The “R” Word
I have put a lot of time in over the years striving to cast as well on the water as some of my mentors. It is still a work in progress. That being said, nothing is more disappointing than executing the perfect cast and drag free drift right through a rising trout’s window to the outside world only to watch Mr. Brownie slowly rise to your Mayfly imitation and then, at the moment of truth, he gives you the fin on his way back to the depths from which the monster came. In other words, the dreaded R word, Refusal. A guide in Wyoming said it best, “that would piss off the Pope.”
My Polar Cripple patterns are tied with the assumption that all rising trout are selective by nature. They all take a close look at a Mayfly before they commit to eating. This may not always be the case, but why take a chance with all that is on the line. Each part of my Polar Cripple Mayfly pattern has a purpose that has been inspired by personal experience and Mayfly Masters of the past and present. I can assure you, this pattern has greatly reduced the number of slaps in the face that I have experienced when that little pea-brained trout has caught me trying to fool him with less than a natural imitation
What follows are a few notes on the ingredients I use and why. Bake them all together and you have my best recipe for connecting with the most elusive and beautiful prey available, a rising trout. One disclaimer, if your skills at casting and maintaining a drag free drift are wanting, work on it. The perfect fly will never save an imperfect presentation.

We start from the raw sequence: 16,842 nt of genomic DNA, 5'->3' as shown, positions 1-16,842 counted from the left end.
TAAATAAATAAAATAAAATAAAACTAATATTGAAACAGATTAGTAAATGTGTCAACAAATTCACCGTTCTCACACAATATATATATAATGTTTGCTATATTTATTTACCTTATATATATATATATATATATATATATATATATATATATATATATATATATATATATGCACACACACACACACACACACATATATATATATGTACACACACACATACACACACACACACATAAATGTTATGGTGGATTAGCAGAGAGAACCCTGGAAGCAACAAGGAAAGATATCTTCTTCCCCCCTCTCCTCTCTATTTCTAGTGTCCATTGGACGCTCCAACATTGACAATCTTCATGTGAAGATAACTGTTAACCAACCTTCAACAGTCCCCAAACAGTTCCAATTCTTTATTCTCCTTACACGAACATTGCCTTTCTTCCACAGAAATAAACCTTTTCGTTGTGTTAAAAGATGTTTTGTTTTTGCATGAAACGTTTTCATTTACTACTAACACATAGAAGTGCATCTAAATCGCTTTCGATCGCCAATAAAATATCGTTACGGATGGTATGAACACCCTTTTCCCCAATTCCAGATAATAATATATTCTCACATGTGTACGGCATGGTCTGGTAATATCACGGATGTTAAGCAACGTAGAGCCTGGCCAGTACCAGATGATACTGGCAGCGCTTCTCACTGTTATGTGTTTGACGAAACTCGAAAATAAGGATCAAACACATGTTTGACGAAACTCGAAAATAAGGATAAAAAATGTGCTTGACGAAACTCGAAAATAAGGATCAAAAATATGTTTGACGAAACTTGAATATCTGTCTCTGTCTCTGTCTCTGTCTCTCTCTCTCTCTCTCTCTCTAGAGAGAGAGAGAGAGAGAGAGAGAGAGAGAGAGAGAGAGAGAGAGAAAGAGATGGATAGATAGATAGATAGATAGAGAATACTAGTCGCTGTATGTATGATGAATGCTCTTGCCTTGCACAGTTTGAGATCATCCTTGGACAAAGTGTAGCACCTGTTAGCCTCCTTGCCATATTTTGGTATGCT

Hook: TMC101- size to match the hatch
Gently bent to imitate the posture of an adult Mayfly that, for one reason or another, did not make it off the water. I have witnessed trout zero in on these distressed or crippled adults while completely ignoring their healthy counterparts. The rise seems to be slower and more deliberate, as if the trout knows there is no rush, this bug is not going anywhere in a hurry
Thread: Uni-Thread in color to match the Mayfly.
Tails: Pre 1972 Polar Bear Hair
I like very long tails to help with flotation and the natural sheen of the fibers covers me if the trout is taking that close of look.
Abdomen: Moose Mane
Trial and Error has allowed me to arrive at this point in regards to body material. Beautifully dyed Moose Mane is available in many natural colors from Nature’s Spirit. Durability, natural appearance of segmentation, and ease of use make this a key ingredient until someone shows me better.
Thorax: Hareline natural dubbing in colors to match the Mayfly.
Wings: Pre 1972 Polar Bear Fibers
Tied split wing with one wing up to allow the trout to see what is coming when he first looks up and out his window. This material is durable, natural, water resistant, and floats like a cork. I have found gray variant markers from Prismacolor that have allowed me to detail the wings and tails to match the Mayflies wings in regards to value.
Legs: Whiting Premium Hackle Fibers
High quality hackle feathers make a big difference in regards to appearance and flotation. I trim the hackle for proper affect in regards to the distressed posture a crippled Mayfly would exhibit while struggling in the film.
I am particular about using natural materials whenever possible. There is no better imitation of nature than nature itself. Is all the detail necessary and important? I think most definitely it is. I do know these ingredients are more expensive and harder to find than synthetic materials that may work. I guess you have to ask yourself, how much would you have paid to catch that 20” Brown Trout of your dreams that said NO to your pattern that was hand tied in Sri Lanka? Just saying.
As always, thank you for your interest and support.